New Delhi: The Delhi High Court quashed a memorandum issued by the Ministry of External Affairs (MEA) which asked judges of the Supreme Court and high courts to obtain “political clearance” before going abroad for private visits.
The memorandum, issued in July last year, directed Supreme Court and high court judges to get this clearance from the MEA portal before requesting for issuance of visa support notes verbale.
A division bench comprising Justices Rajiv Shakdher and Jasmeet Singh, in its 1 April order which was released Wednesday, asserted that the guidelines were “uncalled for, given the high offices they are holding”.
The court also rejected the Centre’s contention that information on judges traveling abroad privately is required so that they can be given requisite assistance in case of an emergency. It said that this submission “overlooks the fact that information about judges’ travel plans is known the moment a request is made to the Consular, Passport and Visa Division of the Ministry of External Affairs [CPV, Division of MEA] for issuance of a ‘Visa Support Notes Verbale’.”
“That said, in any case, if an Indian citizen [which includes a judge] is caught in a crisis, Indian embassies/missions are duty-bound to extend assistance to the extent possible, as and when they receive information of such an occurrence,” the court added.
What the memo said
The memo, issued by the external affairs ministry’s Consular, Passport and Visa (CPV) division, said, “In such cases, where Visa Support Notes Verbale are sought from the CPV Division, MEA by the Hon’ble Judges of Supreme Court and the Hon’ble Judges of High Court of India, prior Political Clearance of the MEA is to be submitted for the intended private or official visits abroad.”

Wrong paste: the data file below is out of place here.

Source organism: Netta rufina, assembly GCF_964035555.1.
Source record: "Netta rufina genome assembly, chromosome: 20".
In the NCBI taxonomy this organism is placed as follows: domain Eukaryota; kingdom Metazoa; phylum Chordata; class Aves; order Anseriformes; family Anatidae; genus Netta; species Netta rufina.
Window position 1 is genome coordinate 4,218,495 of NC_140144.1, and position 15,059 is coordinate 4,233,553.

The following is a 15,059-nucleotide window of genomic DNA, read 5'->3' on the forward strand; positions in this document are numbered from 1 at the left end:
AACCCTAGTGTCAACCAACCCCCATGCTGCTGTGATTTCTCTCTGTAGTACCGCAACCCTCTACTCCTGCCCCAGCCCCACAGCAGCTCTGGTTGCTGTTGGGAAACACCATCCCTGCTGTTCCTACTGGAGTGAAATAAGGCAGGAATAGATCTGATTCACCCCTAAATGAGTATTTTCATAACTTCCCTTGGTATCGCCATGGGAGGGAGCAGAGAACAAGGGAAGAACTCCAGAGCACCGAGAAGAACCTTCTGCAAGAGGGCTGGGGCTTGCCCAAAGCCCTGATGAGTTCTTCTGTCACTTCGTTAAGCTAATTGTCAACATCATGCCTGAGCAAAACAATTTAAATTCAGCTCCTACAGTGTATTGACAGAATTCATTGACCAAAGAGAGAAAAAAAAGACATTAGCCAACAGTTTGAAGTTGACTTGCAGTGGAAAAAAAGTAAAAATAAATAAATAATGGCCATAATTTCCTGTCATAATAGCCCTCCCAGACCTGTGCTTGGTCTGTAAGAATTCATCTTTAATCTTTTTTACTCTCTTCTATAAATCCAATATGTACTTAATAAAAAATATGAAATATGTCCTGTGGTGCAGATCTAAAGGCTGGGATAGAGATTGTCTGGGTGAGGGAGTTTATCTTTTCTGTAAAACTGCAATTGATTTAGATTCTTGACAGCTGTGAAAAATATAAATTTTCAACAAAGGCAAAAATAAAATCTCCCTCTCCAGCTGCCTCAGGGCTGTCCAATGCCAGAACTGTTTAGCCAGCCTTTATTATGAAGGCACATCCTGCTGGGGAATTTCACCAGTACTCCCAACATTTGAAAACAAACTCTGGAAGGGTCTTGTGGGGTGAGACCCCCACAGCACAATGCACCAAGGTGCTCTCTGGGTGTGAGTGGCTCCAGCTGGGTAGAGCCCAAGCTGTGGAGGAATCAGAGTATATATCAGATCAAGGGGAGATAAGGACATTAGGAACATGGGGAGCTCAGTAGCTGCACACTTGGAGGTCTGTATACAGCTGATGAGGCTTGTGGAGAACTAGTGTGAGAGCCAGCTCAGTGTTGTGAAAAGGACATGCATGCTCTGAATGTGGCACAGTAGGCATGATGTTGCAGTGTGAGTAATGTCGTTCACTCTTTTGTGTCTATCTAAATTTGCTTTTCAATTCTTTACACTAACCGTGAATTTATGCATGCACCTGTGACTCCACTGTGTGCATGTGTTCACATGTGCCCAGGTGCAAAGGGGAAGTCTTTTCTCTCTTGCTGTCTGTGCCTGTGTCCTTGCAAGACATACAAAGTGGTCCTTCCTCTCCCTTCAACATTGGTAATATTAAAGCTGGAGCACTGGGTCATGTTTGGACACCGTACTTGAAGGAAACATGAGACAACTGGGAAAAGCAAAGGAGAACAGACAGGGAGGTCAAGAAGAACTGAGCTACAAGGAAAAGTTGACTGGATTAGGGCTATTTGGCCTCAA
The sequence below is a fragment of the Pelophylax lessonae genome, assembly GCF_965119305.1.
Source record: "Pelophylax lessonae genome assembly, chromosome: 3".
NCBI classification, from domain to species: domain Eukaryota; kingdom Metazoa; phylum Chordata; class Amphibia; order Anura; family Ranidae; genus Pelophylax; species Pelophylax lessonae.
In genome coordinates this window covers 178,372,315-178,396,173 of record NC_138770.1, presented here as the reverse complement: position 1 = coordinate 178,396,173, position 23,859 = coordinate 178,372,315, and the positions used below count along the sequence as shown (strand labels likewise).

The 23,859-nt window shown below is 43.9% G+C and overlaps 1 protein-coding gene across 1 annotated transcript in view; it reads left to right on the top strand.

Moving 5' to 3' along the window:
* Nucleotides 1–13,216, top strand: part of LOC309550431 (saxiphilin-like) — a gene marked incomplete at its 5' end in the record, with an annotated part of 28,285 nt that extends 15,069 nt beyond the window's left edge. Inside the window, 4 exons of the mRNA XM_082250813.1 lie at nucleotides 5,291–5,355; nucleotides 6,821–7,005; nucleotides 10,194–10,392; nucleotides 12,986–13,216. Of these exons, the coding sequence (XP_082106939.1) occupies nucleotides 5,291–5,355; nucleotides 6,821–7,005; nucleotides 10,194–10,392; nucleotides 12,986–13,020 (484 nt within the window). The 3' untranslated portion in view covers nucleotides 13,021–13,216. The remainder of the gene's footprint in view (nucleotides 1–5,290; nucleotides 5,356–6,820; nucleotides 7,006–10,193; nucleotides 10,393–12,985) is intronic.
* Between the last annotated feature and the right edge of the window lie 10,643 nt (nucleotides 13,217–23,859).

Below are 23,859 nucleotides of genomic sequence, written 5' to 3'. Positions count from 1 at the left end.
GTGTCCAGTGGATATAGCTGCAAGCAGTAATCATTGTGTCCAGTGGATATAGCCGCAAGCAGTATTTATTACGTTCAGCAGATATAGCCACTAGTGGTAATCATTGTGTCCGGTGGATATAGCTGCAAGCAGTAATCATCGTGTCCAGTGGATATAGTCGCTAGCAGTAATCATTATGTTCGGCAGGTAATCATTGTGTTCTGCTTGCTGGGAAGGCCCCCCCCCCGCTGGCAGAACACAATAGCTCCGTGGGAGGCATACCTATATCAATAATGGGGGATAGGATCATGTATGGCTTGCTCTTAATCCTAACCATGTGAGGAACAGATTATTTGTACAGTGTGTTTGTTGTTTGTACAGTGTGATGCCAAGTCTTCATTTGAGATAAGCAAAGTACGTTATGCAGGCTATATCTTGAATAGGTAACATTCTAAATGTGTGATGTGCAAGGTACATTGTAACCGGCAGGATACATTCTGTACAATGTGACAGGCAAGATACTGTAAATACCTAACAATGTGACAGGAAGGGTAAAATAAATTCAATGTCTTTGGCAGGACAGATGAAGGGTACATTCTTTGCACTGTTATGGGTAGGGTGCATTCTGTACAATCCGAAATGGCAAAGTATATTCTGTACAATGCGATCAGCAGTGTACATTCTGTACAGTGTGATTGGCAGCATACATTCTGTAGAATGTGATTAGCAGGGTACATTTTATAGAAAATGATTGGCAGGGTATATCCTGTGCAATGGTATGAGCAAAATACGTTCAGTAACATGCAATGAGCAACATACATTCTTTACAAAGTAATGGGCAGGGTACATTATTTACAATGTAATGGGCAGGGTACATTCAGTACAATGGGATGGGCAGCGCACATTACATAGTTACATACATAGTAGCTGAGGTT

The judges were supposed to apply for political clearance on the MEA’s e-political clearance system portal.
The memo mentioned that political nods are to be obtained for both “private and official visits”.
The application challenging this memo now said that requiring judges of constitutional courts – the Supreme Court and the high courts – to get political clearance for private foreign visits violates their right to privacy as well as “degrades and/or diminishes the high office that they hold”.
Govt, judiciary sparred over foreign trips before
In February 2011, similar guidelines was issued by the central government on private foreign travels by the judges of the Supreme Court and high courts.
The Delhi High Court had then, in May 2012, found some of these guidelines “to be lowering the dignity of the constitutional posts held by judges of the high courts and the Supreme Court”, and quashed them.
However, the 2011 guidelines had also “dispensed with the requirement of the judges of the Supreme Court and the high courts to obtain political clearance for private foreign visits”, and therefore, the high court now noted that “the same regime ought to have been followed”.
“Accordingly, the OM dated 13.07.2021, to the extent it requires the judges of the Supreme Court and the high courts to seek political clearance qua private visits abroad, is struck down,” the court order said.
Praising Solicitor General Tushar Mehta, who was appearing for the Centre, for his conduct, the high court said, “He did appreciate the difficulties that the judges of the Supreme Court and the high courts face on account of the impugned provision.”
(Edited by Yimkumla Longkumer)